When you’re communicating with someone, whether that’s a partner, colleague, friend or acquaintance, it’s ideal to share your thoughts, opinions and needs assertively. “When you act assertively, you advocate for yourself and pursue your own needs while you also consider and value the other person,” said Brendon Comer, a counselor at Banner Health Center in Northern Colorado. When you act assertively, it can help strengthen your relationship with the other person.
However, in some instances, strong emotions can drive you to act aggressively, instead of assertively.
Here’s what aggressive behavior can look like
With aggressive behaviors, you try to assert control and dominance over the other person. You might be physically, verbally or emotionally aggressive. You could express anger, hostility, intimidation or dominance.
Your body language may be rigid, with arms crossed. You may glare at the other person, speak loudly, interrupt or try to control the discussion.
“Aggressive behaviors tend to lack boundaries,” Comer said. “Yelling, refusing to listen, cutting the other person off and mocking are all aggressive ways of communicating. These behaviors express a belief in the moment that ‘I matter, and you don’t.’”
You might send the “I matter, and you don’t” message in a passive-aggressive way, as well. That happens when you hide your true feelings of anger, frustration or disappointment. Rather than communicate directly, you may ignore the other person, purposely be late, avoid responsibility, offer backhanded compliments or leave a job undone.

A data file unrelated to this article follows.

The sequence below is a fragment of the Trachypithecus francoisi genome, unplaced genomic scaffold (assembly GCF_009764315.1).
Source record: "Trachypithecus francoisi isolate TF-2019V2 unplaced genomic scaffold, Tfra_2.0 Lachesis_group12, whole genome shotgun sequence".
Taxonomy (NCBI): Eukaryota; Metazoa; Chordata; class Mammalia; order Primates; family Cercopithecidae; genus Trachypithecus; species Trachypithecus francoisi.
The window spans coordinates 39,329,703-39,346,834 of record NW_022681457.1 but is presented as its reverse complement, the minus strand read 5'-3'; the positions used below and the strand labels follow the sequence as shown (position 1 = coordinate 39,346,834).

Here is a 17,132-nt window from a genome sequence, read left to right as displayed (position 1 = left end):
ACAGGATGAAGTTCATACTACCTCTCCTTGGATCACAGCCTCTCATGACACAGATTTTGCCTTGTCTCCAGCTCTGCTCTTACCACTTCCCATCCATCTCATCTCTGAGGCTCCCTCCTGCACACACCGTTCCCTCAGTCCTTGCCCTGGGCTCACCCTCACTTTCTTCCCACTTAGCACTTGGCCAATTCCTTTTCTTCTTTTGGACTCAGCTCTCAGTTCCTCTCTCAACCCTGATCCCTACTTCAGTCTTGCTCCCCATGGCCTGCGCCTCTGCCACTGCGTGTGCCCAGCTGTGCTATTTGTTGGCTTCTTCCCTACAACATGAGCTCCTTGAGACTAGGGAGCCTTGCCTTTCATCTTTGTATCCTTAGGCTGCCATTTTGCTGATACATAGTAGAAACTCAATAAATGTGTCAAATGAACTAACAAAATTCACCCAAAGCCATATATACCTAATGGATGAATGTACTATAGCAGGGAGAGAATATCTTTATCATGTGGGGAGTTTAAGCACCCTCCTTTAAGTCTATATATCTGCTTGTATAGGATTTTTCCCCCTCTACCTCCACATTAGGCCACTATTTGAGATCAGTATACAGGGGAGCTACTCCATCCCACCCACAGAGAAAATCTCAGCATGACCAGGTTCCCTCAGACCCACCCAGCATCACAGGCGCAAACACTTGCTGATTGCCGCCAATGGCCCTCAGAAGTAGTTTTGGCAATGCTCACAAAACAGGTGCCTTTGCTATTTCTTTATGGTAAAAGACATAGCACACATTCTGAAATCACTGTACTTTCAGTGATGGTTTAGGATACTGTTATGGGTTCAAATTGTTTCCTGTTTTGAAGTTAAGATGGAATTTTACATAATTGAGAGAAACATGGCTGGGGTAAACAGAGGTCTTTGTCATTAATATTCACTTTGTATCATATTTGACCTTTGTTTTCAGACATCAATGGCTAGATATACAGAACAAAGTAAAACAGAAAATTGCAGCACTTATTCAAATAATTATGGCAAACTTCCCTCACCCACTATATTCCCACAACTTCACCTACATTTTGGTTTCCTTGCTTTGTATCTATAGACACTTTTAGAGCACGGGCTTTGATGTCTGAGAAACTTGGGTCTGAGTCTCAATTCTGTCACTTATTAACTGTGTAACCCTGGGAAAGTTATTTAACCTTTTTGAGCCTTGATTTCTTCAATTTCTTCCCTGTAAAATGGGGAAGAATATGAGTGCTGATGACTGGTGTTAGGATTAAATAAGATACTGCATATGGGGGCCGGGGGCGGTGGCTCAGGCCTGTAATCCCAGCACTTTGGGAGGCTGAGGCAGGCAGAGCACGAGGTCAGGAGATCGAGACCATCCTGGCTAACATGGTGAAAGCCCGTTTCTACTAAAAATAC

Here’s what assertive behavior looks like
With assertive behaviors, you maintain boundaries for yourself and the other person. The message behind assertive behavior is, “I matter, and you matter.” Assertiveness can look like advocating for oneself directly and honestly while listening to and engaging with someone who may feel differently.
When you act assertively, your body language might be open, and you make eye contact. Your tone is conversational and participatory. “Assertive actions can be strong, but still grounded and collaborative,” Comer said.
Here’s how you can act more assertively
Fortunately, with practice, you can teach yourself to be more assertive, rather than aggressive. Here are a few strategies you can try the next time you feel your emotions leading you toward an aggressive response.
- Take a deep breath and check in with yourself. “A brief pause can make a big difference in whether you act aggressively,” Comer said. “It can help you get regrounded and see the bigger picture.”
- Pay attention to your body. When you feel a rush of emotion, you may notice tension, an increased heart rate or a higher energy level that can signal a possible aggressive response.
- Pay attention to your thoughts. When something angers you or upsets you, are you responding to the facts? Or are you creating a narrative about the tone or intent of someone else’s actions? “It can help to name your feelings,” Comer said. Naming them can help create the pause you need before you respond.
- Change tasks. If possible, take a break from whatever is driving your strong emotions. “With a break, you can allow your energy to slow down, and you can revisit your response later when you’re more open and calmer rather than angry and rigid,” Comer said.
The bottom line
When strong emotions strike, you might respond aggressively. But a few simple techniques can help you pause, regroup and respond assertively instead. If you would like to talk to a behavioral health specialist about how you respond to situations, reach out to Banner Health.